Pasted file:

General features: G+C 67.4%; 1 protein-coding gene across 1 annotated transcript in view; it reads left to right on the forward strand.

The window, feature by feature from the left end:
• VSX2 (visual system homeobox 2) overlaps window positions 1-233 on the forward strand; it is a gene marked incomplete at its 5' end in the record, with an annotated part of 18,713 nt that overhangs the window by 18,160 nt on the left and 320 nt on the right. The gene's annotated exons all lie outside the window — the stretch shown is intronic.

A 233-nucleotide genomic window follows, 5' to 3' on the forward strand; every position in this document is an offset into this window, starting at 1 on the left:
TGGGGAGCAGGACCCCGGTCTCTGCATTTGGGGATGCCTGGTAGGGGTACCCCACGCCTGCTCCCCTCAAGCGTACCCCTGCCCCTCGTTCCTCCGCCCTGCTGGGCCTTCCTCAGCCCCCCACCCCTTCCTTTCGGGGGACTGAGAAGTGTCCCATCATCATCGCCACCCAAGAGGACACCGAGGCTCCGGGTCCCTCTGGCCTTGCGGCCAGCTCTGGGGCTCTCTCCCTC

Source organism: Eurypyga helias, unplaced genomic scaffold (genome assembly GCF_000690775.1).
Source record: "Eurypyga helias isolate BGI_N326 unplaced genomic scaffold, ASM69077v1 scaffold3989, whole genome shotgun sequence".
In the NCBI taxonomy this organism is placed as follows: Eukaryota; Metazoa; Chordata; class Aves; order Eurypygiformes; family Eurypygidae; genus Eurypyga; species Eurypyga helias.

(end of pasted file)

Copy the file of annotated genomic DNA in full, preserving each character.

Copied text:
General features: G+C 67.4%; 1 protein-coding gene across 1 annotated transcript in view; it reads left to right on the forward strand.

The window, feature by feature from the left end:
• VSX2 (visual system homeobox 2) overlaps window positions 1-233 on the forward strand; it is a gene marked incomplete at its 5' end in the record, with an annotated part of 18,713 nt that overhangs the window by 18,160 nt on the left and 320 nt on the right. The gene's annotated exons all lie outside the window — the stretch shown is intronic.

A 233-nucleotide genomic window follows, 5' to 3' on the forward strand; every position in this document is an offset into this window, starting at 1 on the left:
TGGGGAGCAGGACCCCGGTCTCTGCATTTGGGGATGCCTGGTAGGGGTACCCCACGCCTGCTCCCCTCAAGCGTACCCCTGCCCCTCGTTCCTCCGCCCTGCTGGGCCTTCCTCAGCCCCCCACCCCTTCCTTTCGGGGGACTGAGAAGTGTCCCATCATCATCGCCACCCAAGAGGACACCGAGGCTCCGGGTCCCTCTGGCCTTGCGGCCAGCTCTGGGGCTCTCTCCCTC

Source organism: Eurypyga helias, unplaced genomic scaffold (genome assembly GCF_000690775.1).
Source record: "Eurypyga helias isolate BGI_N326 unplaced genomic scaffold, ASM69077v1 scaffold3989, whole genome shotgun sequence".
In the NCBI taxonomy this organism is placed as follows: Eukaryota; Metazoa; Chordata; class Aves; order Eurypygiformes; family Eurypygidae; genus Eurypyga; species Eurypyga helias.